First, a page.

A nightmare in 48 hours

A nightmare in 48 hours

Image by Rudy and Peter Skitterians from Pixabay


“Here’s how the second-biggest bank collapse in U.S. history happened in just 48 hours” –https://www.cnbc.com/2023/03/10/silicon-valley-bank-collapse-how-it-happened.html

If you’ve ever heard people in the preparedness community say, “I’d rather be 10 years too early than 10 seconds too late,” this is a case in point of why. People imagine that banking collapses and/or financial collapses always seem to happen somewhere else to other people but it would just neeevvvverrrr happen _____ (in America, at my local bank, to me).

* The company’s downward spiral began late Wednesday, when it surprised investors with news that it needed to raise $2.25 billion to shore up its balance sheet.
* ‘This was a hysteria-induced bank run caused by VCs,’ Ryan Falvey, a fintech investor of Restive Ventures, told CNBC.
* All told, customers withdrew a staggering $42 billion of deposits by the end of Thursday, according to a California regulatory filing.
* Now, those who remained with SVB face an uncertain timeline for retrieving their money.” -CNBC, Ibid.

We’ve seen so many shadows of ’07, ’08, and ’09. The other day I received some desperate marketing email from a realtor like, “Hey, ole buddy, ole pal. Is there ANYTHING I can do to help you buy a house right now?” Uh, no. Someone who overpaid for a poo-poo house in the FOMO of 2021 is in such a precarious position. They are one layoff and/or one bank failure away from oblivion.

“The episode is the latest fallout from the Federal Reserve’s actions to stem inflation with its most aggressive rate hiking campaign in four decades. The ramifications could be far-reaching, with concerns that startups may be unable to pay employees in coming days, venture investors may struggle to raise funds, and an already-battered sector could face a deeper malaise.” -CNBC, Ibid.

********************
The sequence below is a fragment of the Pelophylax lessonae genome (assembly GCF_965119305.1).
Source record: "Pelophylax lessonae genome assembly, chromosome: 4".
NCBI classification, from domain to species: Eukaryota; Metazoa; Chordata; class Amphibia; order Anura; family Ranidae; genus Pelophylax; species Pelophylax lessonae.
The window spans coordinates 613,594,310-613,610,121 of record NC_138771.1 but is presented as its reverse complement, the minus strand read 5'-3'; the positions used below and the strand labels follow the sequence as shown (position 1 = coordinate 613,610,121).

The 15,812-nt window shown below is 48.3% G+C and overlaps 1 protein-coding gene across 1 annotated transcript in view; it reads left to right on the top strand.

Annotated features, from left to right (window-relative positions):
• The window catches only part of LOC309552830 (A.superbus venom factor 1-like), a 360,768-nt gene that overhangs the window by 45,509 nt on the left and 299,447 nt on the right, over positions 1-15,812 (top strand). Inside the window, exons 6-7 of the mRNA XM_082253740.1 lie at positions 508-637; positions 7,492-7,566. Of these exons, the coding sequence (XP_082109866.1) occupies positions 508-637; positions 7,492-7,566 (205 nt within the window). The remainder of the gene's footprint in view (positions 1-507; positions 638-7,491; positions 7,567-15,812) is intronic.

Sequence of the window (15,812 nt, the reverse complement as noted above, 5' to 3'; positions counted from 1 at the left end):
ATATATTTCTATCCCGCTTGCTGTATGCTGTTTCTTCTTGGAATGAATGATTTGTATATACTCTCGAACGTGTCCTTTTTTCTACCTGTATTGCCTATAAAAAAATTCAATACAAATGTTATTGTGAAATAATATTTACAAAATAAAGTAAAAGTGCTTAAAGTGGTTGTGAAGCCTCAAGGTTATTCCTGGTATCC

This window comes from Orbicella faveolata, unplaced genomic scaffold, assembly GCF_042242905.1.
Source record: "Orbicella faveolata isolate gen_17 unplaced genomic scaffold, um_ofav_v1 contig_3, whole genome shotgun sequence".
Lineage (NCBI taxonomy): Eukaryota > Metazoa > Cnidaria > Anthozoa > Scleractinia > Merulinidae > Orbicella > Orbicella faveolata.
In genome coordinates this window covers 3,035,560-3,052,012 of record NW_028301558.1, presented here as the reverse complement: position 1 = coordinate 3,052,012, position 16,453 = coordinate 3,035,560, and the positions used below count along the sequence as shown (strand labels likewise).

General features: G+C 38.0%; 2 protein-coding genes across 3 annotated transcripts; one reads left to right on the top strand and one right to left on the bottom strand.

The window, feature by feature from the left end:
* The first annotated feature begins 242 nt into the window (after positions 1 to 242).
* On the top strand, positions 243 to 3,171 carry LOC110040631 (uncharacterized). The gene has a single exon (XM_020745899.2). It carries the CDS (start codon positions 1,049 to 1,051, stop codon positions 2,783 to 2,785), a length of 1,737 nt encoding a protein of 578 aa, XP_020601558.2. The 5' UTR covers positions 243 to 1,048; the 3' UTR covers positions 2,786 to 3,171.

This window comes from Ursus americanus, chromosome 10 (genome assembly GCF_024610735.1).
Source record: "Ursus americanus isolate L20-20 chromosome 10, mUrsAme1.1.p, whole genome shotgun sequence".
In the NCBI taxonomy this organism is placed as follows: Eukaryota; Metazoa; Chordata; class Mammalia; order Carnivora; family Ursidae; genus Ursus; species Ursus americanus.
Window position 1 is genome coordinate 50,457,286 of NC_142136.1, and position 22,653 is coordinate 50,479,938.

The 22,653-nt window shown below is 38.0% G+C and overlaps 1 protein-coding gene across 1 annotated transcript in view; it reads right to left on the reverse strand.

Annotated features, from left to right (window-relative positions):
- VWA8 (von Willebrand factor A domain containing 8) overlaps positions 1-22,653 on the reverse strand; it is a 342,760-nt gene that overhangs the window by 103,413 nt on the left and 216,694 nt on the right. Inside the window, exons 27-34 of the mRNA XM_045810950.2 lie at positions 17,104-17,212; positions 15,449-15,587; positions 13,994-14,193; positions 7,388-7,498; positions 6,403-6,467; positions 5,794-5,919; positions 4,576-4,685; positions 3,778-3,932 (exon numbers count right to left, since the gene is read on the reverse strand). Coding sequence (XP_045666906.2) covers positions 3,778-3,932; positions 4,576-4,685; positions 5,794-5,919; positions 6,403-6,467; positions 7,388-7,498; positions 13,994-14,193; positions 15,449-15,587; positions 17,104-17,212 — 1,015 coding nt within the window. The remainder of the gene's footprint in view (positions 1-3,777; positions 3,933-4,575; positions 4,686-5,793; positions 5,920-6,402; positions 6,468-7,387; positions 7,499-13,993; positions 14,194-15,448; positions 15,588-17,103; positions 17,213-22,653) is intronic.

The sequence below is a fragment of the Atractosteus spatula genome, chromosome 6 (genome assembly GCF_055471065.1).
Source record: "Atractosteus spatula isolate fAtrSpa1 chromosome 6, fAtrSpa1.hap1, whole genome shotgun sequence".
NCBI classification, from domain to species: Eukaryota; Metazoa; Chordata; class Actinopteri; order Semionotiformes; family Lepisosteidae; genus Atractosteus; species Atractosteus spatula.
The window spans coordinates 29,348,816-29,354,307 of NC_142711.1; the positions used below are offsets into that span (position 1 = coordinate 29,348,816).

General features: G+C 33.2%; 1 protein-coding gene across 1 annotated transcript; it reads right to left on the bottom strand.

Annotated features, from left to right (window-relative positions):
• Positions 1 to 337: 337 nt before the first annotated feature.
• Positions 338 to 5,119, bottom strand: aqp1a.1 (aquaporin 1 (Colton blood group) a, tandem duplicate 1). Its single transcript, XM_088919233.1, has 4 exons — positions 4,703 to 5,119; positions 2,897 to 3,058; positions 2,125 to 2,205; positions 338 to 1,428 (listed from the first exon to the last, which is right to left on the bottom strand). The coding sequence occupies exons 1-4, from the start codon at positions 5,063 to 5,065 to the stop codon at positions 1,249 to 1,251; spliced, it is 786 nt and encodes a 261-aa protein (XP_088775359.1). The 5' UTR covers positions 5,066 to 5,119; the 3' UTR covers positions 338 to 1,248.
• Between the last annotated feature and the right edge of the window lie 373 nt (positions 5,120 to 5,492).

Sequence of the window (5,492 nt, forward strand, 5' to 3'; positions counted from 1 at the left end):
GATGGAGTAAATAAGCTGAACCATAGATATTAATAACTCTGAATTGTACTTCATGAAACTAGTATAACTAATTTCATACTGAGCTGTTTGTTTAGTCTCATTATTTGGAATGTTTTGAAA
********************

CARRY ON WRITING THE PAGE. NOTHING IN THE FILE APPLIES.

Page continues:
“‘The number one question is, How do you make payroll in the next couple days?’ said Ryan Gilbert, founder of venture firm Launchpad Capital.” –https://www.cnbc.com/2023/03/10/silicon-valley-bank-customers-scramble-to-meet-payroll-pay-bills.html

So many people live paycheck-to-paycheck. One missed or late paycheck can be the difference between solvency and insolvency.

“68% of Americans couldn’t cover their living expenses for even a month if they lost their job, survey finds.” –https://www.marketwatch.com/picks/68-of-americans-couldnt-cover-their-living-expenses-for-even-a-month-if-they-lost-their-job-survey-finds-the-good-news-now-is-the-best-time-in-years-to-fix-that-a9842d35

“‘Man has lost the ­capacity to ­foresee and forestall,’ wrote Albert Schweitzer. A colossal banking crisis and a big freeze in the middle of what was meant to be a mild winter don’t encourage confidence to the contrary.” –https://www.theguardian.com/commentisfree/2010/jan/11/nine-meals-anarchy-sustainable-system  published on January 11, 2010

Indeed. I think back to The Divide: The Real People Behind the Wealth Gap, a documentary I watched on Java Discover:

“The sun shines
And people forget
The spray flies as the speedboat glides
And people forget…”
“Eminence Front” by The Who.

Whenever I publish anything about the déjà vu the current markets are giving me, I will have at least one troll – usually either a mansplainer, corporate shill, or bot – assure me that we could just neeeevvvveeerrrr have another 2008 again. Really?